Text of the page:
The protests that are taking place in many parts of China today, and the confinement in prisons and psychiatric hospitals of labor organizers, could be a temporary phenomenon tied to the disruptions in the economy, but they could also presage more fundamental changes in the system. American unionists associated with ACILS see the upsurge of labor activism and the establishment of loose networks of workers as early signs of the emergence of a genuine trade union movement, a kind of Chinese version of the Solidarity movement that transformed Poland in the 1980s. The failure of the official unions, which are part of the party apparatus, to defend the interests of the workers during this period of extreme dislocation and hardship increases the likelihood of such a momentous development.

The problem of official corruption that fuels worker resentments pervades the system at every level. The Center for International Private Enterprise (CIPE) reports that in 1998, government officials pocketed almost four percent of China’s GDP from corrupt activities. An even more shocking estimate of corruption is contained in a study by Dr. Hu Angang, a prominent economist with the Chinese Academy of Sciences. According to Dr. Hu, corruption — broadly defined to include smuggling, underpayment for the use of state assets, tax evasion and monopoly rents — amounts to 17 percent of GDP.

The regime recognizes that rampant official corruption threatens the legitimacy and ultimately the survival of the regime. Yet it can do no more than address some of the symptoms of the problem since the root cause is the nature of the system itself — the absence of political accountability, a free press and an independent judiciary; as well as the high degree of state intervention in the economy and the lack of transparency in decision-making and financial transactions.



The regime’s inability to conceal official abuse and corruption is compounded by the existence today of a shadow media which is spreading rapidly in China through the growth of the Internet. There are now some 22 million Internet users in China, a figure that is expected to rise to 100 million by 2004. The regime’s predicament was highlighted in March when, following the explosion at an elementary school that killed 38 children, Prime Minister Zhu Rongji was forced to admit that children had been manufacturing fireworks, although he had initially denied this. Reports circulating on the Internet forced him to take this step. Internet reports have also exposed other issues that the regime has tried to hide, from an AIDS epidemic in Henan Province to police torture and ecological disasters.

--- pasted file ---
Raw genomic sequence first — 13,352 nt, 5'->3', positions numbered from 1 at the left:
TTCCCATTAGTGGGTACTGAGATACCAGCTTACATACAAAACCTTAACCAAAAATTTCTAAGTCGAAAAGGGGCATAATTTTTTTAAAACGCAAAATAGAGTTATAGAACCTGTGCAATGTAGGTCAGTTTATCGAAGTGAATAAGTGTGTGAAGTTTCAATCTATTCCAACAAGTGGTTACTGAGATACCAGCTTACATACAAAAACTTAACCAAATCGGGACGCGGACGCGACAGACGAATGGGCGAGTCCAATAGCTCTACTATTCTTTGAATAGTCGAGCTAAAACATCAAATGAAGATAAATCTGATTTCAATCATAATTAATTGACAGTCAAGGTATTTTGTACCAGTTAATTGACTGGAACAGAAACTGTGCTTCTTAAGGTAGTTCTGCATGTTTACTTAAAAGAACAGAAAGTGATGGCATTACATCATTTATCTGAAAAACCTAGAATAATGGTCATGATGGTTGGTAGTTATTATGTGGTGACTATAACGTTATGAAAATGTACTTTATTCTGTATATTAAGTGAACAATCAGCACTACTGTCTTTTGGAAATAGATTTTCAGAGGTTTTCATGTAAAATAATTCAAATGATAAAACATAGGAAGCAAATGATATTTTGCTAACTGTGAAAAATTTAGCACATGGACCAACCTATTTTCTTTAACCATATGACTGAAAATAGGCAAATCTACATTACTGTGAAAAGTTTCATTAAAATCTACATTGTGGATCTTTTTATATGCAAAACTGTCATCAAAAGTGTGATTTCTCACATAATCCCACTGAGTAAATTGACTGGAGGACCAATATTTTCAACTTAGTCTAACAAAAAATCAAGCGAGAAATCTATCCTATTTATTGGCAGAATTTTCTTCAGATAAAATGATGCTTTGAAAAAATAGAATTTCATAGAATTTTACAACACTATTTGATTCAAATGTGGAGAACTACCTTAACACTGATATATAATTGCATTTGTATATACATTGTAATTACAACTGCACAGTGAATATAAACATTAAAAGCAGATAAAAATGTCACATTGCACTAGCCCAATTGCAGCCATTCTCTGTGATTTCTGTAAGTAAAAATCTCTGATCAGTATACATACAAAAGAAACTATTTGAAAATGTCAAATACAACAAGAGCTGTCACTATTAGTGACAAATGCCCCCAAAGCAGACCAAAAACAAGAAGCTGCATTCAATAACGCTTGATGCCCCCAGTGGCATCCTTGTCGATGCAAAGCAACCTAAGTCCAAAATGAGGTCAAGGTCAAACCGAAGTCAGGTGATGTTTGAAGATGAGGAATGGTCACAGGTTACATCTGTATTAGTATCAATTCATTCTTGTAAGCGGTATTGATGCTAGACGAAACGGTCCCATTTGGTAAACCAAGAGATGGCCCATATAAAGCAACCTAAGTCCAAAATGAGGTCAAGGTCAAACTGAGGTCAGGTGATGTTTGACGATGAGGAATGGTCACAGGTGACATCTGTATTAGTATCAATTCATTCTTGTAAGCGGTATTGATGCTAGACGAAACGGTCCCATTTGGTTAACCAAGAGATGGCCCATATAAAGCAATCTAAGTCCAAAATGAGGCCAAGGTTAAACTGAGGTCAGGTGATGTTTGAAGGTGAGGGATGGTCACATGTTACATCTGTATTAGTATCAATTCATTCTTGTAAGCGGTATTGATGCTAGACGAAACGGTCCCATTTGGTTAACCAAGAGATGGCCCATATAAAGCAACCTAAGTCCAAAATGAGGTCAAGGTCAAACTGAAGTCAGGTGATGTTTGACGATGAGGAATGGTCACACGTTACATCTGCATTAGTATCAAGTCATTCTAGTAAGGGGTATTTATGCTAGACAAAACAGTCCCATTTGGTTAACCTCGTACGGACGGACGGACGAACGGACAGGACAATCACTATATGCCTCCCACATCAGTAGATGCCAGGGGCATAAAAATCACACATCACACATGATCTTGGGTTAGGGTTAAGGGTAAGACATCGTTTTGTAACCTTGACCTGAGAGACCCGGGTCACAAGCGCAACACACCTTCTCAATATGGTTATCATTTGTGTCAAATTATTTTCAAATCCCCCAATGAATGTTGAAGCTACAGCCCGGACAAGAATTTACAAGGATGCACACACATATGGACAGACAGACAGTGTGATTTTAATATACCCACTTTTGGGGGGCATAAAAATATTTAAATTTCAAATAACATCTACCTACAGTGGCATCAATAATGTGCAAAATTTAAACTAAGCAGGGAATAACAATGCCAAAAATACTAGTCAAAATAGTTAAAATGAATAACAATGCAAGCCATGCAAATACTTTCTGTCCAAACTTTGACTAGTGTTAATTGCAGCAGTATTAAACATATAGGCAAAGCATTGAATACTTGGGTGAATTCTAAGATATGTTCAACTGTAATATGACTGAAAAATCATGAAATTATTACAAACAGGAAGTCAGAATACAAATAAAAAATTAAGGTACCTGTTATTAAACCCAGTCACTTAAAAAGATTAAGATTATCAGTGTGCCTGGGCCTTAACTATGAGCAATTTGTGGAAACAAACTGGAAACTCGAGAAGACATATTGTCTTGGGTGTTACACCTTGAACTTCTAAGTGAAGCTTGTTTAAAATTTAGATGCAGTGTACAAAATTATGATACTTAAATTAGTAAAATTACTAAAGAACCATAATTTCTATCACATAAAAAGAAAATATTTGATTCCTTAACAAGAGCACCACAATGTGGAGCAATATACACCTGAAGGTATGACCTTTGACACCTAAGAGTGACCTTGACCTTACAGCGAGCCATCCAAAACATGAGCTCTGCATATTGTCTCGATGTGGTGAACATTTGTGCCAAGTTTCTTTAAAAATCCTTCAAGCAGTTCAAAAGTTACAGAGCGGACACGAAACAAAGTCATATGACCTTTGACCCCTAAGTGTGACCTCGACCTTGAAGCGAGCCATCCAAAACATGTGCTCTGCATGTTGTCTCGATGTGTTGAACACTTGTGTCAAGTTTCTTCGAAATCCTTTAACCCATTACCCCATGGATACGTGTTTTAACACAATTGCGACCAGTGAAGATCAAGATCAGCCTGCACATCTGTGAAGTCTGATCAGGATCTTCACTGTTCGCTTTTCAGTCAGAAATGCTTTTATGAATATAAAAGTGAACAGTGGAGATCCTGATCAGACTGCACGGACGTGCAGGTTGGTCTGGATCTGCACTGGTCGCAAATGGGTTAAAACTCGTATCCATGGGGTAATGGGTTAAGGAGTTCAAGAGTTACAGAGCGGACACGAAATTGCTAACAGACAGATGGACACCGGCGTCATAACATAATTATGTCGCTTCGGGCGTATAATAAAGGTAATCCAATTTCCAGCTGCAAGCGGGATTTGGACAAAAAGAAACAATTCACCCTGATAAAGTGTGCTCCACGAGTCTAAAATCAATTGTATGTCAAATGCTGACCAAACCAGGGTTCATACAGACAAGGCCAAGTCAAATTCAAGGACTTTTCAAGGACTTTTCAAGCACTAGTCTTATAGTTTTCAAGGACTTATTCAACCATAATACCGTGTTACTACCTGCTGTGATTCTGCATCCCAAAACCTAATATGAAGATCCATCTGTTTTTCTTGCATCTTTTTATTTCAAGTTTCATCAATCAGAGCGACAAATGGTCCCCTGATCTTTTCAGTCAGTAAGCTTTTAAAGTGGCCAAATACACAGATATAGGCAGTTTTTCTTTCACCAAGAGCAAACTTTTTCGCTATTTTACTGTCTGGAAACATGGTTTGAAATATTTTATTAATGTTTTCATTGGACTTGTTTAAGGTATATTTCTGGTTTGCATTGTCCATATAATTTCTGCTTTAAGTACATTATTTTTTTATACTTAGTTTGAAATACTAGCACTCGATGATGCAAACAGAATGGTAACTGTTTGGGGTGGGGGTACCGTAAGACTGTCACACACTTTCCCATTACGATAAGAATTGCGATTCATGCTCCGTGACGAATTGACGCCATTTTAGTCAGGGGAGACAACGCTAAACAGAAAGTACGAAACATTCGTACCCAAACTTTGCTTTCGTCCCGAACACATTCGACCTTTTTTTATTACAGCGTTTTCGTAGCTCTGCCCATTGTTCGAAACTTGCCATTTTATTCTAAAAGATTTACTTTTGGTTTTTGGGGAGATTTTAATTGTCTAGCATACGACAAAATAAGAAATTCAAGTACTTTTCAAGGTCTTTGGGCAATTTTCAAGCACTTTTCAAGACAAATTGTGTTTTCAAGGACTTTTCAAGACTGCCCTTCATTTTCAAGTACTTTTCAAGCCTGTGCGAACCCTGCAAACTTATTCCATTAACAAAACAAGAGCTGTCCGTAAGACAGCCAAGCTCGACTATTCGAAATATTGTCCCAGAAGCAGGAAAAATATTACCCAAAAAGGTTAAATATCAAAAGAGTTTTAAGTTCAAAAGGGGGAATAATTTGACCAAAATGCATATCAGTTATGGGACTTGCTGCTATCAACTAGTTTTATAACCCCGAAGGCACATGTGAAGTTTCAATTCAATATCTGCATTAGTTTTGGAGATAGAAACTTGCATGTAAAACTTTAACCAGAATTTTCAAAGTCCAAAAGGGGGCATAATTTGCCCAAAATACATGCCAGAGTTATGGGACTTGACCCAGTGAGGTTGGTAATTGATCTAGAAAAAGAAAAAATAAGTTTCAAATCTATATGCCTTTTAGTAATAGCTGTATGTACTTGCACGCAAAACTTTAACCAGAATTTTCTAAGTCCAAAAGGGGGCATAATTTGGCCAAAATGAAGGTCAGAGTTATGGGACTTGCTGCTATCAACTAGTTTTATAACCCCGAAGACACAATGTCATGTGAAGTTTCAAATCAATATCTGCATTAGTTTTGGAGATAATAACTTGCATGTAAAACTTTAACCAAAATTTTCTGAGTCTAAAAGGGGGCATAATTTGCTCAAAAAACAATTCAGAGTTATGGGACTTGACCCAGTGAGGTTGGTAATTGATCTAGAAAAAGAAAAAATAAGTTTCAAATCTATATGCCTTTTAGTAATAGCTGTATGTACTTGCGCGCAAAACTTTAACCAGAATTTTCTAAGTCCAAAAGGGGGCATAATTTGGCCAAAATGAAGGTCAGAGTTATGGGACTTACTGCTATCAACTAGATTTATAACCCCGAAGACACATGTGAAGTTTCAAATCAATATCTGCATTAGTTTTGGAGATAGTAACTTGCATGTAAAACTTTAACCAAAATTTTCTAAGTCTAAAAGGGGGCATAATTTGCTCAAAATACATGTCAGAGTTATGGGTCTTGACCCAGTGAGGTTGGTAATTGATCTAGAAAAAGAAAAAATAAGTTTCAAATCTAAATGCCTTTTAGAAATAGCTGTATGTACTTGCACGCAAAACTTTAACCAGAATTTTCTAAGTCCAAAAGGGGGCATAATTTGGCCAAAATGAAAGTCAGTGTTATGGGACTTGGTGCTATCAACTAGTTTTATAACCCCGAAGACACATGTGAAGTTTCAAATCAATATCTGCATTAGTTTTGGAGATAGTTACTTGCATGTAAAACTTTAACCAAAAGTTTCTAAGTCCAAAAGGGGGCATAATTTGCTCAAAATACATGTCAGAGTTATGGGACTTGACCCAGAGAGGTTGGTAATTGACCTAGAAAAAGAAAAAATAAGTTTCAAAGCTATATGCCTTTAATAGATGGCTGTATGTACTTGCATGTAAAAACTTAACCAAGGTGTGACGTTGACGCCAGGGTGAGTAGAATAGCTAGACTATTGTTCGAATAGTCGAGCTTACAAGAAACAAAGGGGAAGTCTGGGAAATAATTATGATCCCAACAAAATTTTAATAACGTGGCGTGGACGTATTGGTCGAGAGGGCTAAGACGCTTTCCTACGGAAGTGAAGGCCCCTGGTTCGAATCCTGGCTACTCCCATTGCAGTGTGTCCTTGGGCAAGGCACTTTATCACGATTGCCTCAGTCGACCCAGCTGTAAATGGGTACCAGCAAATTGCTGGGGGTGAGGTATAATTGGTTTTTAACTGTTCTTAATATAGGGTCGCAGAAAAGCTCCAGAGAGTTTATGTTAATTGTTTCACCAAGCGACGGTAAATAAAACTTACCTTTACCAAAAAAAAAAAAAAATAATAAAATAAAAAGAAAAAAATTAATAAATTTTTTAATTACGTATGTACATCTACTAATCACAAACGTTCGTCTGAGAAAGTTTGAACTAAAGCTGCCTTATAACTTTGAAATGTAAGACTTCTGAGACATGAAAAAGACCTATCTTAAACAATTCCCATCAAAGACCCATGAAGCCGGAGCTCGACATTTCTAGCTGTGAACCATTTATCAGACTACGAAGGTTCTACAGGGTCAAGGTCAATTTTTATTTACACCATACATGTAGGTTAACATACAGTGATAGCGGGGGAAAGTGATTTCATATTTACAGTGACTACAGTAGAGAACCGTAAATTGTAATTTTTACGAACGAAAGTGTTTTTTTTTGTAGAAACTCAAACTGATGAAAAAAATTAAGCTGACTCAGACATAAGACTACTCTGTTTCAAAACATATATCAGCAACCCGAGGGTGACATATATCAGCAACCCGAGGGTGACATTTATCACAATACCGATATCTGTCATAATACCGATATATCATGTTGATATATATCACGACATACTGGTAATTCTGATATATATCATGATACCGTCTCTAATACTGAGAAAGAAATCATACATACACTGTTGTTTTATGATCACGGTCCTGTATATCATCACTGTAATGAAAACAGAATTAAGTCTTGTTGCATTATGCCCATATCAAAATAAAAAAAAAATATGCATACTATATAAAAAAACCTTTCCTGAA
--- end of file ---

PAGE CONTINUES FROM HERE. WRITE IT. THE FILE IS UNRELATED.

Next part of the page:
The regime has tried to control the Internet by passing harsh regulations, trying to block access to independent Web sites, making high-profile arrests to intimidate Internet users and encourage self-censorship and training cyber-police. But these efforts have been hampered by the ability of users to circumvent restrictions, by the regime’s fear that excessive controls might weaken the Internet as an instrument for economic growth and by the sheer volume of information.

Thus, the growth of the Internet, like the modernization of the economy, sharpens the contradictions in which the regime is trapped.

The Chinese government has sought to escape this trap and to deflect opposition to its repression by playing to — and often actually inciting — anti-Western nationalism. Autocracies frequently resort to this tactic to gain a semblance of popular legitimacy. But this stratagem offers at best short-term advantages. For a time, Yugoslav President Slobodan Milosevic fanned the flames of Serbian nationalism to gain mass popular support and to keep his opposition off balance. In the end, however, the tactic only brought about immense suffering and hardship for Serbia and the entire region, and left Milosevic increasingly isolated. He is now under arrest in Belgrade and will probably be tried in the Hague for war crimes.